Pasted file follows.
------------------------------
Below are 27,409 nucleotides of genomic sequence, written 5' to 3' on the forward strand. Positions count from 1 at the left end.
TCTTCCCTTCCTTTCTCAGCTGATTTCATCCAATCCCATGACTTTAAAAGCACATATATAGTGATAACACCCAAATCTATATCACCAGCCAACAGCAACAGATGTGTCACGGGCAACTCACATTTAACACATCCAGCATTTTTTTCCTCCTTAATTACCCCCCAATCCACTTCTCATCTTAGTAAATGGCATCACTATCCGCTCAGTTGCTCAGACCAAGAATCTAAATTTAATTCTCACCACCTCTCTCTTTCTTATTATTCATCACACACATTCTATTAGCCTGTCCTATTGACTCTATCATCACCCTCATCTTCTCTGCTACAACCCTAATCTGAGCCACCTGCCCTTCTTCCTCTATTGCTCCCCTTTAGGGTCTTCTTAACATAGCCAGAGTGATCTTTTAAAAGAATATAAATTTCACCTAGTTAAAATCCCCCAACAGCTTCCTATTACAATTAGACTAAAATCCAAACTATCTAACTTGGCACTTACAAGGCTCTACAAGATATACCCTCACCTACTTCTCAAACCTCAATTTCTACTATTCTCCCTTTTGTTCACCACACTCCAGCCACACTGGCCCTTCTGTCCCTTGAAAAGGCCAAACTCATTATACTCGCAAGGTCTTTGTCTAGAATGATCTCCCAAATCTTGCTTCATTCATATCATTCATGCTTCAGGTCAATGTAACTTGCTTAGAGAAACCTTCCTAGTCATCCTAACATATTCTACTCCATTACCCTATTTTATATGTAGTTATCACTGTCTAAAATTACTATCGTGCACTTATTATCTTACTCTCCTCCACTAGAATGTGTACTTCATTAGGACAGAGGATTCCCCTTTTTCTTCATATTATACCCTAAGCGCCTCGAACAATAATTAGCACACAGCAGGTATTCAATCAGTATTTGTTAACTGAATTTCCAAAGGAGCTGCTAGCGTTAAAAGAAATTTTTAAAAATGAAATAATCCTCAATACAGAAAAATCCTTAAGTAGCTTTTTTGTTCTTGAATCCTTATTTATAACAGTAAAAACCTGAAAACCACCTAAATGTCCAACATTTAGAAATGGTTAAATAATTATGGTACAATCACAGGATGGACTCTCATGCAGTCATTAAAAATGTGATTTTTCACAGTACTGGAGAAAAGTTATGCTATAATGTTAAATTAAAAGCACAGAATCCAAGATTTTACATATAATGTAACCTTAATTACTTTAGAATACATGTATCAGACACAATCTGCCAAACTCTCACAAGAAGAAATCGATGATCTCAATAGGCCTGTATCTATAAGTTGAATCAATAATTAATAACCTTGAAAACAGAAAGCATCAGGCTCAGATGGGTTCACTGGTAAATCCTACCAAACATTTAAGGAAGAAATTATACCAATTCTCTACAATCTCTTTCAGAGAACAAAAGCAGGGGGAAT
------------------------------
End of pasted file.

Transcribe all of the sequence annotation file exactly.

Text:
Below are 27,409 nucleotides of genomic sequence, written 5' to 3' on the forward strand. Positions count from 1 at the left end.
TCTTCCCTTCCTTTCTCAGCTGATTTCATCCAATCCCATGACTTTAAAAGCACATATATAGTGATAACACCCAAATCTATATCACCAGCCAACAGCAACAGATGTGTCACGGGCAACTCACATTTAACACATCCAGCATTTTTTTCCTCCTTAATTACCCCCCAATCCACTTCTCATCTTAGTAAATGGCATCACTATCCGCTCAGTTGCTCAGACCAAGAATCTAAATTTAATTCTCACCACCTCTCTCTTTCTTATTATTCATCACACACATTCTATTAGCCTGTCCTATTGACTCTATCATCACCCTCATCTTCTCTGCTACAACCCTAATCTGAGCCACCTGCCCTTCTTCCTCTATTGCTCCCCTTTAGGGTCTTCTTAACATAGCCAGAGTGATCTTTTAAAAGAATATAAATTTCACCTAGTTAAAATCCCCCAACAGCTTCCTATTACAATTAGACTAAAATCCAAACTATCTAACTTGGCACTTACAAGGCTCTACAAGATATACCCTCACCTACTTCTCAAACCTCAATTTCTACTATTCTCCCTTTTGTTCACCACACTCCAGCCACACTGGCCCTTCTGTCCCTTGAAAAGGCCAAACTCATTATACTCGCAAGGTCTTTGTCTAGAATGATCTCCCAAATCTTGCTTCATTCATATCATTCATGCTTCAGGTCAATGTAACTTGCTTAGAGAAACCTTCCTAGTCATCCTAACATATTCTACTCCATTACCCTATTTTATATGTAGTTATCACTGTCTAAAATTACTATCGTGCACTTATTATCTTACTCTCCTCCACTAGAATGTGTACTTCATTAGGACAGAGGATTCCCCTTTTTCTTCATATTATACCCTAAGCGCCTCGAACAATAATTAGCACACAGCAGGTATTCAATCAGTATTTGTTAACTGAATTTCCAAAGGAGCTGCTAGCGTTAAAAGAAATTTTTAAAAATGAAATAATCCTCAATACAGAAAAATCCTTAAGTAGCTTTTTTGTTCTTGAATCCTTATTTATAACAGTAAAAACCTGAAAACCACCTAAATGTCCAACATTTAGAAATGGTTAAATAATTATGGTACAATCACAGGATGGACTCTCATGCAGTCATTAAAAATGTGATTTTTCACAGTACTGGAGAAAAGTTATGCTATAATGTTAAATTAAAAGCACAGAATCCAAGATTTTACATATAATGTAACCTTAATTACTTTAGAATACATGTATCAGACACAATCTGCCAAACTCTCACAAGAAGAAATCGATGATCTCAATAGGCCTGTATCTATAAGTTGAATCAATAATTAATAACCTTGAAAACAGAAAGCATCAGGCTCAGATGGGTTCACTGGTAAATCCTACCAAACATTTAAGGAAGAAATTATACCAATTCTCTACAATCTCTTTCAGAGAACAAAAGCAGGGGGAAT